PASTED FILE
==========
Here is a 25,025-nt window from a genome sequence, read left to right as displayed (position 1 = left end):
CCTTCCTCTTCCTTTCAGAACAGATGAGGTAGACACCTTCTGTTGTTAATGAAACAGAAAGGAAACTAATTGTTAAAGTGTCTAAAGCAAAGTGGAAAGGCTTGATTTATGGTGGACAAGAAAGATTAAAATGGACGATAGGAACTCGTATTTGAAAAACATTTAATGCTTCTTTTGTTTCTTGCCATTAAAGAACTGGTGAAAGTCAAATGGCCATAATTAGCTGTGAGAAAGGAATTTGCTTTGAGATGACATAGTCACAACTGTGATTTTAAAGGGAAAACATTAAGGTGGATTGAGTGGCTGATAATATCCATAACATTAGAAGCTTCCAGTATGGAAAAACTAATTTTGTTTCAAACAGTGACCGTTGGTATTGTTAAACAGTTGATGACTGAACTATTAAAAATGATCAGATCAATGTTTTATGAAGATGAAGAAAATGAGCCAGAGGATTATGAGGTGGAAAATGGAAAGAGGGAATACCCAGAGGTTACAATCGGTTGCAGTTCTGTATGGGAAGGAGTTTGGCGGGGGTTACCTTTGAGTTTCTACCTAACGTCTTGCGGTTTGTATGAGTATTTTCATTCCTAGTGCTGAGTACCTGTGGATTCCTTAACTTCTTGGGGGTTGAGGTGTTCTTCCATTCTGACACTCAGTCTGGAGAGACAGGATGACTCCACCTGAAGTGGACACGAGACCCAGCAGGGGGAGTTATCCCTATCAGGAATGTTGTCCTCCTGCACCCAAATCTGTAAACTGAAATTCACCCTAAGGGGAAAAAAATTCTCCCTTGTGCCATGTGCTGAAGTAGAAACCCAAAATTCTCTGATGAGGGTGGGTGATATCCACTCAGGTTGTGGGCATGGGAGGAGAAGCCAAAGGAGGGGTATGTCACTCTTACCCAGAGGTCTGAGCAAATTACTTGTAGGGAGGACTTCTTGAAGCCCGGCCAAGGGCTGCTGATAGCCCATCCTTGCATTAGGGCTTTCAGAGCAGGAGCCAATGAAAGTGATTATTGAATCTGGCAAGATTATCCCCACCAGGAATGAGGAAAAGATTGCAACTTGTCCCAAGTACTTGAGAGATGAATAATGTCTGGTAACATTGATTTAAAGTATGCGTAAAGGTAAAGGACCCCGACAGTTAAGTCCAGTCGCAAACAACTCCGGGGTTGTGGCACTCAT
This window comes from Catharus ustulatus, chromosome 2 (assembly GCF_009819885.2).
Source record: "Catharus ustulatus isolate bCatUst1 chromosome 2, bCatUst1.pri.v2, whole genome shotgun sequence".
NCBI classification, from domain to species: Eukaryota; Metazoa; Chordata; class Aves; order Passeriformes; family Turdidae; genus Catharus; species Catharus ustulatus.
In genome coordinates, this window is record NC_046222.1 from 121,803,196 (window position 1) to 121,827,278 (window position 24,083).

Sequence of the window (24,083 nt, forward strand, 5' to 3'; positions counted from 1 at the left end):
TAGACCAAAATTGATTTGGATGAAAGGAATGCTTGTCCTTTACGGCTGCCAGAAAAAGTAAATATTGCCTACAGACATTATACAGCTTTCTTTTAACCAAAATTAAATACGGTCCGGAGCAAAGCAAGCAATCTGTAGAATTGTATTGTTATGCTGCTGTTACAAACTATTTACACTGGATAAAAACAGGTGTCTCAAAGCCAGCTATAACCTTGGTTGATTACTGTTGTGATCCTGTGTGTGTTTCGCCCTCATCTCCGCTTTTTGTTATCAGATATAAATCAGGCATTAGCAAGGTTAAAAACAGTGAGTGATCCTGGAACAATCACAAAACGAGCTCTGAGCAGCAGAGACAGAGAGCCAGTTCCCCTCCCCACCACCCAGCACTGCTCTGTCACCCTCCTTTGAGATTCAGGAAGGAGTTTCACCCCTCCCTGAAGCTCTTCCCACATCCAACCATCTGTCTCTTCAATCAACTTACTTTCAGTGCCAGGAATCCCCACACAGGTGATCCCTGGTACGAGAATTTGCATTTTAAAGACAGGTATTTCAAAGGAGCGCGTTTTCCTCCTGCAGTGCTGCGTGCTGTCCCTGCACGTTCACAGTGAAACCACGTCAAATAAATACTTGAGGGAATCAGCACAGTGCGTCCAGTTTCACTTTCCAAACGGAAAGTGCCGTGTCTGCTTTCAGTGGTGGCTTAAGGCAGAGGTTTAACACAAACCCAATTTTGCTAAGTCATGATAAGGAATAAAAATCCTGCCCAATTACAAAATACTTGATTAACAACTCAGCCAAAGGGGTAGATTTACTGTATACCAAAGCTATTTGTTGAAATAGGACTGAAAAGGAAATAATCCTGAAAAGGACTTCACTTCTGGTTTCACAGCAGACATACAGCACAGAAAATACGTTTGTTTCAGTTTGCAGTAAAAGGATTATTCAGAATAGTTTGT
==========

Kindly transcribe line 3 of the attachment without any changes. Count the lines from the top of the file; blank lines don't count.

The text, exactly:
This window comes from Catharus ustulatus, chromosome 2 (assembly GCF_009819885.2).